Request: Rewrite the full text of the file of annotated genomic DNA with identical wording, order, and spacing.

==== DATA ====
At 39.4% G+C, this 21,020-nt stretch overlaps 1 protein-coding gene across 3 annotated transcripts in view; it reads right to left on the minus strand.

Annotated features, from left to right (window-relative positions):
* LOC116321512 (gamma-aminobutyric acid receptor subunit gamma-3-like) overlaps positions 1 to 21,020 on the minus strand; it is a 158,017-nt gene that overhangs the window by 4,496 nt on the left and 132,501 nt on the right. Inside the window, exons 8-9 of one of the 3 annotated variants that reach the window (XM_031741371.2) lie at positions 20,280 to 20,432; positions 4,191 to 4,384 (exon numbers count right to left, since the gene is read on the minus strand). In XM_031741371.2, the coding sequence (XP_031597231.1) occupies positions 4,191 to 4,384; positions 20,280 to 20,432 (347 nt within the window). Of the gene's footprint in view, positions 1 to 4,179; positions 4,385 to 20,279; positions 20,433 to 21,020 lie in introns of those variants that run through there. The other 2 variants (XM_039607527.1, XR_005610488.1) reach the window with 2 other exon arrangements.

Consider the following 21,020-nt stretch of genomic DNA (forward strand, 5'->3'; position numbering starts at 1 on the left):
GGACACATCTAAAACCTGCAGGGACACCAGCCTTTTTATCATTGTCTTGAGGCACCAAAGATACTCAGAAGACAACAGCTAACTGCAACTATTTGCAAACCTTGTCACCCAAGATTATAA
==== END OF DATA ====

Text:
At 39.4% G+C, this 21,020-nt stretch overlaps 1 protein-coding gene across 3 annotated transcripts in view; it reads right to left on the minus strand.

Annotated features, from left to right (window-relative positions):
* LOC116321512 (gamma-aminobutyric acid receptor subunit gamma-3-like) overlaps positions 1 to 21,020 on the minus strand; it is a 158,017-nt gene that overhangs the window by 4,496 nt on the left and 132,501 nt on the right. Inside the window, exons 8-9 of one of the 3 annotated variants that reach the window (XM_031741371.2) lie at positions 20,280 to 20,432; positions 4,191 to 4,384 (exon numbers count right to left, since the gene is read on the minus strand). In XM_031741371.2, the coding sequence (XP_031597231.1) occupies positions 4,191 to 4,384; positions 20,280 to 20,432 (347 nt within the window). Of the gene's footprint in view, positions 1 to 4,179; positions 4,385 to 20,279; positions 20,433 to 21,020 lie in introns of those variants that run through there. The other 2 variants (XM_039607527.1, XR_005610488.1) reach the window with 2 other exon arrangements.

Consider the following 21,020-nt stretch of genomic DNA (forward strand, 5'->3'; position numbering starts at 1 on the left):
GGACACATCTAAAACCTGCAGGGACACCAGCCTTTTTATCATTGTCTTGAGGCACCAAAGATACTCAGAAGACAACAGCTAACTGCAACTATTTGCAAACCTTGTCACCCAAGATTATAA